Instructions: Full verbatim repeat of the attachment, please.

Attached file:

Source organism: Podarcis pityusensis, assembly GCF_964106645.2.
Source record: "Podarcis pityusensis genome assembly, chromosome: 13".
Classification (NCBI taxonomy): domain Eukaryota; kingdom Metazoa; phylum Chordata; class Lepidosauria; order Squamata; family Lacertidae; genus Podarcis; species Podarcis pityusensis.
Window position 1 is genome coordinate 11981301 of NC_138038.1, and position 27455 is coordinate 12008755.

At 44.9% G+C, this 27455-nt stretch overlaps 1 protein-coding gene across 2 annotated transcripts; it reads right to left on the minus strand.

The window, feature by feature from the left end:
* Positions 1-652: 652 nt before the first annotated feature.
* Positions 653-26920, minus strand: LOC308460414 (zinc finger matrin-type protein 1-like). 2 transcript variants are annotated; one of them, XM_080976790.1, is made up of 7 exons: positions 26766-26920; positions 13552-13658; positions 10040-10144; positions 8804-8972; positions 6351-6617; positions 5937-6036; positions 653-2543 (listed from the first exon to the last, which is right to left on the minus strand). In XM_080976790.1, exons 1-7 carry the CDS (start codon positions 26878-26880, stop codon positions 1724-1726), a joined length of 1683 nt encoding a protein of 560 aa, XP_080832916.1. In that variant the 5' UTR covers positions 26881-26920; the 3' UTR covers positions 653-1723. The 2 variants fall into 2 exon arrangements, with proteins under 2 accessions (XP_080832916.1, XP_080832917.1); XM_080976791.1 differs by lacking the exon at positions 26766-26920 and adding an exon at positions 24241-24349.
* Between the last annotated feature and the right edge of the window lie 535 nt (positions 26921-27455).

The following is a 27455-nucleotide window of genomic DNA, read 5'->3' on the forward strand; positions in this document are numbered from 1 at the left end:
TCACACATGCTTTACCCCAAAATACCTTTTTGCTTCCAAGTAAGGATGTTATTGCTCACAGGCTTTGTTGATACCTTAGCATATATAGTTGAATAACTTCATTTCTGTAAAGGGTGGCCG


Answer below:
Source organism: Podarcis pityusensis, assembly GCF_964106645.2.
Source record: "Podarcis pityusensis genome assembly, chromosome: 13".
Classification (NCBI taxonomy): domain Eukaryota; kingdom Metazoa; phylum Chordata; class Lepidosauria; order Squamata; family Lacertidae; genus Podarcis; species Podarcis pityusensis.
Window position 1 is genome coordinate 11981301 of NC_138038.1, and position 27455 is coordinate 12008755.

At 44.9% G+C, this 27455-nt stretch overlaps 1 protein-coding gene across 2 annotated transcripts; it reads right to left on the minus strand.

The window, feature by feature from the left end:
* Positions 1-652: 652 nt before the first annotated feature.
* Positions 653-26920, minus strand: LOC308460414 (zinc finger matrin-type protein 1-like). 2 transcript variants are annotated; one of them, XM_080976790.1, is made up of 7 exons: positions 26766-26920; positions 13552-13658; positions 10040-10144; positions 8804-8972; positions 6351-6617; positions 5937-6036; positions 653-2543 (listed from the first exon to the last, which is right to left on the minus strand). In XM_080976790.1, exons 1-7 carry the CDS (start codon positions 26878-26880, stop codon positions 1724-1726), a joined length of 1683 nt encoding a protein of 560 aa, XP_080832916.1. In that variant the 5' UTR covers positions 26881-26920; the 3' UTR covers positions 653-1723. The 2 variants fall into 2 exon arrangements, with proteins under 2 accessions (XP_080832916.1, XP_080832917.1); XM_080976791.1 differs by lacking the exon at positions 26766-26920 and adding an exon at positions 24241-24349.
* Between the last annotated feature and the right edge of the window lie 535 nt (positions 26921-27455).

The following is a 27455-nucleotide window of genomic DNA, read 5'->3' on the forward strand; positions in this document are numbered from 1 at the left end:
TCACACATGCTTTACCCCAAAATACCTTTTTGCTTCCAAGTAAGGATGTTATTGCTCACAGGCTTTGTTGATACCTTAGCATATATAGTTGAATAACTTCATTTCTGTAAAGGGTGGCCG